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Russia’s Vision for a Cybercrime Treaty

Joyce Hakmeh Commentary

In January 2022, the UN will hold the first meeting to negotiate a treaty on cybercrime. While most states are in the process of developing their positions around the scope and the principles of this new treaty, Russia has already submitted a draft proposal to the UN suggesting it to be used as the basis of the negotiations. This draft …

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Cyber Norms: Specialisation from Fragmentation?

Evan Burke Commentary

What are the ‘rules of the road’ for cyberspace, and who sets them? The question has risen in prominence and priority as cyber threats have grown more severe. A lack of clarity about acceptable behaviour enables destabilising cyber activity, such as the recent Microsoft Exchange hack by suspected state-sponsored actors and the persistent ransomware attacks targeting hospitals around the world. …

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The ‘Invisible’ International Law in Cyberspace

Joanna Kulesza Opinions

Recent state contributions to the discussion of how international law applies in cyberspace suggest that the cybersecurity dialect of international law is losing sight of the mainstream – that is, how international law is applied outside of the cyber bubble. The fact that states contest certain rules and standards of international conduct when it suits their current interests and ambitions …

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Navigating a Finnish Take on International Law

Eneken Tikk Interviews

If you’re talking about international law and cyberspace, it’s hard to find a better person to talk to than Ambassador Marja Lehto, who wrote the recent Finnish position paper on the issue. A renowned international lawyer, Dr Lehto served as the Finnish expert in the tense 2016-2017 UN GGE. In 2016, she was elected to the International Law Commission of the UN (ILC) for the term of 2017-2021 with 175 votes, the highest vote total of the entire election.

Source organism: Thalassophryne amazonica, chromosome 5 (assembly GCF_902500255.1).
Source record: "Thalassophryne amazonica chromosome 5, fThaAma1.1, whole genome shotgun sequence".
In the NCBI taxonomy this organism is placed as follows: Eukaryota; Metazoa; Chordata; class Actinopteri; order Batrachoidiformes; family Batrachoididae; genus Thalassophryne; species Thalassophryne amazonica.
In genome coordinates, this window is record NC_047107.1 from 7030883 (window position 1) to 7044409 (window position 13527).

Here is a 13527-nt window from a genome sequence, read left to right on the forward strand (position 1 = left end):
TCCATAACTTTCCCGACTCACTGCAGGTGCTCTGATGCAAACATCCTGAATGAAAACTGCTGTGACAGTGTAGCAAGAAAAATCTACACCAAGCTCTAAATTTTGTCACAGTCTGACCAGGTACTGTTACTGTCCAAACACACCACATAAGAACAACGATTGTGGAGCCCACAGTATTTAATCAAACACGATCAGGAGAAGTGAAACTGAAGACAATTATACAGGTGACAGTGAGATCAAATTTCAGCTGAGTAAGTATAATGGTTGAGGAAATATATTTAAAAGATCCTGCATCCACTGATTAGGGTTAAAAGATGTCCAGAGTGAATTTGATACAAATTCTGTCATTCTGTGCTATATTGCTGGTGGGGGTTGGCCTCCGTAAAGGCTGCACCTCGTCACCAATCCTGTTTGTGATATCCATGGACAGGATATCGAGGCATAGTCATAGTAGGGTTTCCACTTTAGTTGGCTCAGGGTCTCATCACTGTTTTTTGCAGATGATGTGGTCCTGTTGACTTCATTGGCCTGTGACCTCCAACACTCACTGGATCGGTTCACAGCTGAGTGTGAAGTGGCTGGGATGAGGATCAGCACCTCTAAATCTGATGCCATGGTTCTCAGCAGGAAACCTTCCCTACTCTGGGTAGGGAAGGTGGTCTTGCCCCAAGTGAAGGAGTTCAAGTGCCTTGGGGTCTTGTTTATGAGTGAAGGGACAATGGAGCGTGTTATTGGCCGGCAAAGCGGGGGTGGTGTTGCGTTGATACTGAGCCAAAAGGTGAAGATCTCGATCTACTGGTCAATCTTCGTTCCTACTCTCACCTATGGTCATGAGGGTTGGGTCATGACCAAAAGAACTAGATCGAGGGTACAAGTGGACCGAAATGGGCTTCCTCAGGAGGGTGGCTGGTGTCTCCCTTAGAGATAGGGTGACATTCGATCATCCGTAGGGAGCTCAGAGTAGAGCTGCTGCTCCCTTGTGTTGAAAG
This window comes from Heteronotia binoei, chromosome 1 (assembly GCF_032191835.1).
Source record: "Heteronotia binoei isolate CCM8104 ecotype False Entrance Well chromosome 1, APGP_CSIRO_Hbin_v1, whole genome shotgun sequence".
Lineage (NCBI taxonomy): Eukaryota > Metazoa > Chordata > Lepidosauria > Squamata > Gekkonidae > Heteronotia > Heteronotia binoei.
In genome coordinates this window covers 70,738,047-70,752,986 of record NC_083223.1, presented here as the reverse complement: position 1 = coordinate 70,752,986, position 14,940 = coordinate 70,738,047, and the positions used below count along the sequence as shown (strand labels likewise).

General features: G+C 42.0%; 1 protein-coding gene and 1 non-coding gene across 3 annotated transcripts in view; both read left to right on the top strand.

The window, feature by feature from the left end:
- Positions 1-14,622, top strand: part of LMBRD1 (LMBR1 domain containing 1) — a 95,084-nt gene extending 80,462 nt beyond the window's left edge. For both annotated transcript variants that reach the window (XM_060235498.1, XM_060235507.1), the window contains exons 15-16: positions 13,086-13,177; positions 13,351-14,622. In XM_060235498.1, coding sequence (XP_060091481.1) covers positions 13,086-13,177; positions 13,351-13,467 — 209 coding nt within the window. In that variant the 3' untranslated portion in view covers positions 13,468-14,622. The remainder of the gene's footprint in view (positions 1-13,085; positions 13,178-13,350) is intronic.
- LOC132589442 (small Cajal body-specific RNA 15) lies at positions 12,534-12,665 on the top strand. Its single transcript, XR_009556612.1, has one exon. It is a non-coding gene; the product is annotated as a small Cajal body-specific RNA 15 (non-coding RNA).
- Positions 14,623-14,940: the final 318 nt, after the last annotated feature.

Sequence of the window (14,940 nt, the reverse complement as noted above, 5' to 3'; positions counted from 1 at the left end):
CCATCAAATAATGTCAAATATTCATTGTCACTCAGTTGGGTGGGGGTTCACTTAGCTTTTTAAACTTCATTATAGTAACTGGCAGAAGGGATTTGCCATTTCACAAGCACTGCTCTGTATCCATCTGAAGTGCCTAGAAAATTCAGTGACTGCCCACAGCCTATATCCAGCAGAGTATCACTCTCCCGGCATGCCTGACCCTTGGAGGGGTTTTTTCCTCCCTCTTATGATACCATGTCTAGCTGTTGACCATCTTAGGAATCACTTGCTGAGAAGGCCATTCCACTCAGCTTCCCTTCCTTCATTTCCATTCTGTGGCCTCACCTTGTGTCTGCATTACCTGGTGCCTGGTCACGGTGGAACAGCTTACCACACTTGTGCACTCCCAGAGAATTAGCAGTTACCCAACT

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Elaborating International Law for Cyberspace

Duncan B. Hollis Commentary

The European Union has called for all states to publicise their views on how international law applies to cyberspace. To date, primarily European states have shared their national views. The OAS’s Improving Transparency project aims to add more American voices to the conversation. Early results of the initiative highlight the need for greater legal capacity building among states that have …

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COVID-19 and International Cyber Law

Michael Schmitt Commentary

States and non-state actors are turning to cyberspace to exploit the COVID-19 pandemic. Many of their operations violate such international law rules as the requirement to the respect the sovereignty of other states, the prohibitions on intervention and the use of force, and international human rights law obligations and prohibitions.

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Fighting Disinformation with Imagination

Patryk Pawlak Opinions

Disinformation and foreign influence operations are no longer just threatening the political, economic and social foundations of our societies. As the spread of COVID-19-related disinformation has shown, they can now also cause direct harm and cost human lives. As global efforts to counter disinformation grow, it’s time to seriously discuss possible consequences for those behind it.